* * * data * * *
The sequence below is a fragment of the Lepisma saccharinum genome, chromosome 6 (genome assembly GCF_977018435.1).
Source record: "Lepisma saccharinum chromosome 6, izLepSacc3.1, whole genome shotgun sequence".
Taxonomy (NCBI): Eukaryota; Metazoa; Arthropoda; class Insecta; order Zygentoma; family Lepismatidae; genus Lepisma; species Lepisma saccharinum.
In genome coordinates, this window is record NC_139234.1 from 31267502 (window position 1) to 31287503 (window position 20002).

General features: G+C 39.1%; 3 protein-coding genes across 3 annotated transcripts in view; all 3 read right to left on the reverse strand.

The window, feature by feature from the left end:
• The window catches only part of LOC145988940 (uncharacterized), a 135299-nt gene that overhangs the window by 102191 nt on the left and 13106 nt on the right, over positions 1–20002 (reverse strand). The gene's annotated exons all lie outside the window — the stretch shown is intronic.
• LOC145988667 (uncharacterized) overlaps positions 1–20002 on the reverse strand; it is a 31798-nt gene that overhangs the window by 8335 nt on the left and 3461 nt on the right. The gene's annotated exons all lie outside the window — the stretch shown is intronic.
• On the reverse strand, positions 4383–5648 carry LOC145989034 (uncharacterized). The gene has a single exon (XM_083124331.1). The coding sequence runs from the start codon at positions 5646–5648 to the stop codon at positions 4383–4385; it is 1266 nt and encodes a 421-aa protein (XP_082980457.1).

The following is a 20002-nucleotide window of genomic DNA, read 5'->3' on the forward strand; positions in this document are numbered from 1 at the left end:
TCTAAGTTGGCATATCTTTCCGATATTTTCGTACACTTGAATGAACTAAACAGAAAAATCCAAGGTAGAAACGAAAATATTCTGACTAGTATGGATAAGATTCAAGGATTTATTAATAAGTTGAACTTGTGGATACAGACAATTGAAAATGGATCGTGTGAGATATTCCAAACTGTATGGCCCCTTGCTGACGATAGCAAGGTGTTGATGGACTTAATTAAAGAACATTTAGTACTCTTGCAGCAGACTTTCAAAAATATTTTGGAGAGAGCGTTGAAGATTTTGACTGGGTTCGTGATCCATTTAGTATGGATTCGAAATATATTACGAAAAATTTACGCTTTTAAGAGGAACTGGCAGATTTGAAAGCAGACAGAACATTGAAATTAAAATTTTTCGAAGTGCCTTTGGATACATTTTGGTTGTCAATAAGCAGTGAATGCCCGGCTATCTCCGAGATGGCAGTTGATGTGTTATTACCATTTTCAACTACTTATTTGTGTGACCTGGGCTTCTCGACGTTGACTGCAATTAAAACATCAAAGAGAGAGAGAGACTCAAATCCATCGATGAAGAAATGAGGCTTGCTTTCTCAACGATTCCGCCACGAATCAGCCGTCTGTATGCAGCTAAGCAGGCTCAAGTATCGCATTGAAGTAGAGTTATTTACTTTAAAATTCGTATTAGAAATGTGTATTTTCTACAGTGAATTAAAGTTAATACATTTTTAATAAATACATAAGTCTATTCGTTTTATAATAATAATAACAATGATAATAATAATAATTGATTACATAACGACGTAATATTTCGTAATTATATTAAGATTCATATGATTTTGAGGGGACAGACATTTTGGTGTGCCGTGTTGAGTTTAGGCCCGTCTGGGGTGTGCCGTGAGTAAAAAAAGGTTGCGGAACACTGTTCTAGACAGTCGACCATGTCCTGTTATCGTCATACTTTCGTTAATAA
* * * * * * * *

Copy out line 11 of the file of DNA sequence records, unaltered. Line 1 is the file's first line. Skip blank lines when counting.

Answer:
TCTAAGTTGGCATATCTTTCCGATATTTTCGTACACTTGAATGAACTAAACAGAAAAATCCAAGGTAGAAACGAAAATATTCTGACTAGTATGGATAAGATTCAAGGATTTATTAATAAGTTGAACTTGTGGATACAGACAATTGAAAATGGATCGTGTGAGATATTCCAAACTGTATGGCCCCTTGCTGACGATAGCAAGGTGTTGATGGACTTAATTAAAGAACATTTAGTACTCTTGCAGCAGACTTTCAAAAATATTTTGGAGAGAGCGTTGAAGATTTTGACTGGGTTCGTGATCCATTTAGTATGGATTCGAAATATATTACGAAAAATTTACGCTTTTAAGAGGAACTGGCAGATTTGAAAGCAGACAGAACATTGAAATTAAAATTTTTCGAAGTGCCTTTGGATACATTTTGGTTGTCAATAAGCAGTGAATGCCCGGCTATCTCCGAGATGGCAGTTGATGTGTTATTACCATTTTCAACTACTTATTTGTGTGACCTGGGCTTCTCGACGTTGACTGCAATTAAAACATCAAAGAGAGAGAGAGACTCAAATCCATCGATGAAGAAATGAGGCTTGCTTTCTCAACGATTCCGCCACGAATCAGCCGTCTGTATGCAGCTAAGCAGGCTCAAGTATCGCATTGAAGTAGAGTTATTTACTTTAAAATTCGTATTAGAAATGTGTATTTTCTACAGTGAATTAAAGTTAATACATTTTTAATAAATACATAAGTCTATTCGTTTTATAATAATAATAACAATGATAATAATAATAATTGATTACATAACGACGTAATATTTCGTAATTATATTAAGATTCATATGATTTTGAGGGGACAGACATTTTGGTGTGCCGTGTTGAGTTTAGGCCCGTCTGGGGTGTGCCGTGAGTAAAAAAAGGTTGCGGAACACTGTTCTAGACAGTCGACCATGTCCTGTTATCGTCATACTTTCGTTAATAA